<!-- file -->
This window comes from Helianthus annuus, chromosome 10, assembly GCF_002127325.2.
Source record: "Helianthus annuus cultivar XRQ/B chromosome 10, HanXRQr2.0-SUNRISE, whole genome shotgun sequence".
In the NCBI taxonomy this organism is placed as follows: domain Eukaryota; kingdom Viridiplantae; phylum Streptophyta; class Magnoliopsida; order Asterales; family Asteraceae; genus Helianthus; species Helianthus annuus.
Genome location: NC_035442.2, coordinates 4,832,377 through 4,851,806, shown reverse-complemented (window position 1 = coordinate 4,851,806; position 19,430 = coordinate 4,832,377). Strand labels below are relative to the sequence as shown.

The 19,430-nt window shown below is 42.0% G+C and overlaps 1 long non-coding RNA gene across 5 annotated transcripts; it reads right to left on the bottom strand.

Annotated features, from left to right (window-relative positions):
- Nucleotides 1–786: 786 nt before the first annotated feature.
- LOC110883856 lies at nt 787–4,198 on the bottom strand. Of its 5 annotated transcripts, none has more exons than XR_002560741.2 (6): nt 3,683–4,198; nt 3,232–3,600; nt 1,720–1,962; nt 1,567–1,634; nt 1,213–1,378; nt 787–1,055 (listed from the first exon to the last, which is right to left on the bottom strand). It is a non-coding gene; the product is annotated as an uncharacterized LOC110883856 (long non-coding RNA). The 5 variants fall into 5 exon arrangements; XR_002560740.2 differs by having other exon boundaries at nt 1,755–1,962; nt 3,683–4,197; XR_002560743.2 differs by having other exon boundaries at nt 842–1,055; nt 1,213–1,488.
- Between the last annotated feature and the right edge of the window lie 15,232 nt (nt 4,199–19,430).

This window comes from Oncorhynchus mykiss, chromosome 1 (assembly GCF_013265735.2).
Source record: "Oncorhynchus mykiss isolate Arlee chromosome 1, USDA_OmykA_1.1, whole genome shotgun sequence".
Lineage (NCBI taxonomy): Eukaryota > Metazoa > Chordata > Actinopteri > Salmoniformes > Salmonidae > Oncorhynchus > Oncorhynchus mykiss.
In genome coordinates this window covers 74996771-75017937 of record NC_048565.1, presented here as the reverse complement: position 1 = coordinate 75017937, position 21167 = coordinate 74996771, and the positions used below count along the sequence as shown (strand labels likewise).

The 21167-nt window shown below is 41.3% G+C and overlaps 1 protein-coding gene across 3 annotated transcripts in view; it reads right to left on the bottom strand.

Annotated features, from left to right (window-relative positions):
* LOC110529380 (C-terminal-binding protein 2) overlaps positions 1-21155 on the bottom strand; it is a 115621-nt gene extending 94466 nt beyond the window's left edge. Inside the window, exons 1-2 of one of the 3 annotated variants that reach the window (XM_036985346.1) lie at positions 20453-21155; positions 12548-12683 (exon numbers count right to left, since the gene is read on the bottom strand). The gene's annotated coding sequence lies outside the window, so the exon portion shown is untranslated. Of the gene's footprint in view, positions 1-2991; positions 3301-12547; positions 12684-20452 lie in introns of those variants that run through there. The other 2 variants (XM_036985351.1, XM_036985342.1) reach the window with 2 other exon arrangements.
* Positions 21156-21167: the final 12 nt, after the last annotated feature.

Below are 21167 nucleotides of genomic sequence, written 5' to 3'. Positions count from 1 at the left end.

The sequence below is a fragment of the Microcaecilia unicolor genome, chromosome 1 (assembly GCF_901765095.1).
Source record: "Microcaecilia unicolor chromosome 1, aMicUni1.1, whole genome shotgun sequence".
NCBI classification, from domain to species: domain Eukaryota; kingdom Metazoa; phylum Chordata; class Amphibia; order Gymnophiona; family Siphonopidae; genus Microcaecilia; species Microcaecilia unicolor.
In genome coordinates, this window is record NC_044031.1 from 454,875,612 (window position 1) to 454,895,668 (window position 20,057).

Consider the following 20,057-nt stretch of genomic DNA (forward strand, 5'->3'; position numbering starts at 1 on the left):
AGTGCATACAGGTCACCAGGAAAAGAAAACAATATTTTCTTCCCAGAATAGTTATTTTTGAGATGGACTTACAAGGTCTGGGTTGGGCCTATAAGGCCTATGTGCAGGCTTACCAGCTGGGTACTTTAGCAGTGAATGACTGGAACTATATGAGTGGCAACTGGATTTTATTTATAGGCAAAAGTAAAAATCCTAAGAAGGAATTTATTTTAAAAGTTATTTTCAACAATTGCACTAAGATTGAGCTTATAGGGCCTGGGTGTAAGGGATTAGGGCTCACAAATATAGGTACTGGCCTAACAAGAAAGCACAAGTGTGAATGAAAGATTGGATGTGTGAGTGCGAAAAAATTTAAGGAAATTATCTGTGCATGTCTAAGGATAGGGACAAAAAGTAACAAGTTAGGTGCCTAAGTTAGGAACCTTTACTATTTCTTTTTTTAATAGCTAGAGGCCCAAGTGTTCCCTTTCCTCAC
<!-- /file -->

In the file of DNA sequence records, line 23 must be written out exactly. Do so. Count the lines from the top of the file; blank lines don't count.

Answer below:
Consider the following 20,057-nt stretch of genomic DNA (forward strand, 5'->3'; position numbering starts at 1 on the left):